Hispanic Nuns in Their Own Works
Publication Year: 2010
Published by: University of New Mexico Press
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Preface to the Revised Edition
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Untold Sisters: Hispanic Nuns in Their Own Works was the first general introduction to early modern Hispanic convent culture published in the United States. Framed within a feminist literary theoretical viewpoint, it brings together and contextualizes previously inaccessible or ignored texts by women from Spain and its two principal viceroyalties, Mexico and Peru. Through breadth of examples and depth of analysis we sought to provide contemporary readers with keys to unlocking works in which nuns taught and entertained, chronicling ...
Preface to the First Edition
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Within the relative abundance of recent feminist scholarship on women and religion, Hispanic voices have generally been absent. This book provides a new look at old writing for what we hope will be new audiences. We see Untold Sisters as a bridge between Hispanic and women’s studies scholars and between the fields of women’s literature and women’s spirituality...
A Note on the Translations
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In 1977 I arrived in Madrid and began searching card catalogs and archives at the Biblioteca Nacional, convinced I would find what I had not seen and no one could point to: the works of other convent writers, prior and contemporaneous ...
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This revised edition of Untold Sisters has been a long time coming. In the two decades since the first, scholars in the fields of early modern Spanish and colonial women’s studies have sustained us with their use of the ...
Introduction: Reclaiming the Mother Tongue: History and Spiritual Politics
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Uncounted Hispanic nuns wrote about their Lives from the end of the fifteenth into the eighteenth centuries.1 Many composed poems, plays, and letters as well. Some wrote in their own hand; some dictated oral narratives; many copied manuscripts for each other. More still provided ecclesiastics with reports and testimony and ...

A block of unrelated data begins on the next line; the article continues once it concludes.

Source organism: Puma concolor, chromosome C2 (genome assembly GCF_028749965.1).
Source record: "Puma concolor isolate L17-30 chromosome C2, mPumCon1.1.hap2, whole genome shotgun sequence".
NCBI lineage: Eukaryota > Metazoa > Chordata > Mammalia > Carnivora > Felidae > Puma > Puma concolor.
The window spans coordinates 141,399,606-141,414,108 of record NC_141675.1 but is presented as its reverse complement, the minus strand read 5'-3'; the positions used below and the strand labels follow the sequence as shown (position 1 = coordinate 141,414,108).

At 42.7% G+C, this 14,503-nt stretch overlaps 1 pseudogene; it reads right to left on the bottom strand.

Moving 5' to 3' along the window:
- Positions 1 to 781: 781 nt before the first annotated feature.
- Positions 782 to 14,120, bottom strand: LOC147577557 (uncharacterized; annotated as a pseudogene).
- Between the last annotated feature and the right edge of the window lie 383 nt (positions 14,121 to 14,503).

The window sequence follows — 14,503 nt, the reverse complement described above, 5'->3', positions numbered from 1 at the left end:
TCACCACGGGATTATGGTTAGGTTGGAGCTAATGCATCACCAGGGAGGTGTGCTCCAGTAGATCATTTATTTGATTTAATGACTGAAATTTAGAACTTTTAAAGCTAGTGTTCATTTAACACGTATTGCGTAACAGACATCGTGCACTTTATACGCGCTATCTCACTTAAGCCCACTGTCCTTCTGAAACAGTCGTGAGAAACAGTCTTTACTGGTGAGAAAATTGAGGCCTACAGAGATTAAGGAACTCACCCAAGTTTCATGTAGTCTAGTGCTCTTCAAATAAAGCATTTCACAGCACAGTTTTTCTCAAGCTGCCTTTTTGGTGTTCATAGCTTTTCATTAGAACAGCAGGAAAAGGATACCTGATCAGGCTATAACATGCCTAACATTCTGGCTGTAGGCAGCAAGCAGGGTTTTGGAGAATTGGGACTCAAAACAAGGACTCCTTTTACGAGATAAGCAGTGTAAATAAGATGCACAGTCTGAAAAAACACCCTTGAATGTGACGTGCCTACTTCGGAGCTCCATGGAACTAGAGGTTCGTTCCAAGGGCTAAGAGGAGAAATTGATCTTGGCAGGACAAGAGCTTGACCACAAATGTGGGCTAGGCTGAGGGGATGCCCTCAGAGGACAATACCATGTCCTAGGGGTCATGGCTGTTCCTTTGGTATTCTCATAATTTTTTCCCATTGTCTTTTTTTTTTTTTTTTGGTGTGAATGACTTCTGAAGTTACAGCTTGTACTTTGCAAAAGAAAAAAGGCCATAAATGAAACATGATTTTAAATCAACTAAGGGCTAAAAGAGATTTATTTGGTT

1: More Than One Teresa: A Movement of Religious Women
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Ana de San Bartolomé (1549–1626) and María de San José (1548–1603), two of Saint Teresa’s most beloved Daughters and direct inheritors of her vision, played a central role in extending and institutionalizing the Discalced Carmelite Order. For both, fidelity to the Teresian Constitution and Rules became a raison ...
2: Two Sisters Among the Sisters: The Flowering of Intellectual Convent Culture
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On January 17, 1588, two sisters from a university family, María (1568–1640) and Cecilia (1570–1646) Sobrino Morillas, took the veil together in Valladolid, where they entered the Discalced Carmelite Convento de la Concepción, Saint Teresa’s fourth foundation (1568). Their family background and the somewhat unconventional choice of convent ...
3: The Poor Pray More: A Peasant Nun (Isabel de Jes
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When Isabel de Jesús (1586–1648) complains to God that everybody mocks her, he responds in a vision with “mira, yo obro en ti una de las grandes obras que he obrado después de mi Encarnación”  (look, I am working in you one of the greatest works that I have worked since my Incarnation)...
4: Convent In/Verse: A Dramatist of Female Religious Life (Marcela de San F
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The life of Marcela de San Félix (1605–87), which spanned an extraordinary century of Spanish cultural history, illuminates four important issues: illegitimacy and self-legitimation, the problems and benefits of being the daughter of a famous father, censorship and self-censorship, and asceticism as a structure for ...
5: Spiritual Housekeepers of the Spanish Empire: The Ap
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From Madrid we move to Peru and Mexico, to which, in the early sixteenth century, Spaniards brought an imperial, nationalistic, and Christian world-view developed from thirteenth-century law and theory and codified under...
6: New Spain: Arche/Types, Archi/Texts
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The women—and especially the nuns—of New Spain, as Mexico was officially called from the sixteenth to the beginning of the nineteenth century, made important contributions to the vibrant and tragic criolla and mestiza culture that emerged from conquest and colonization...
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Page Count: 478
Illustrations: 39 halftones
Publication Year: 2010
Edition: Revised Edition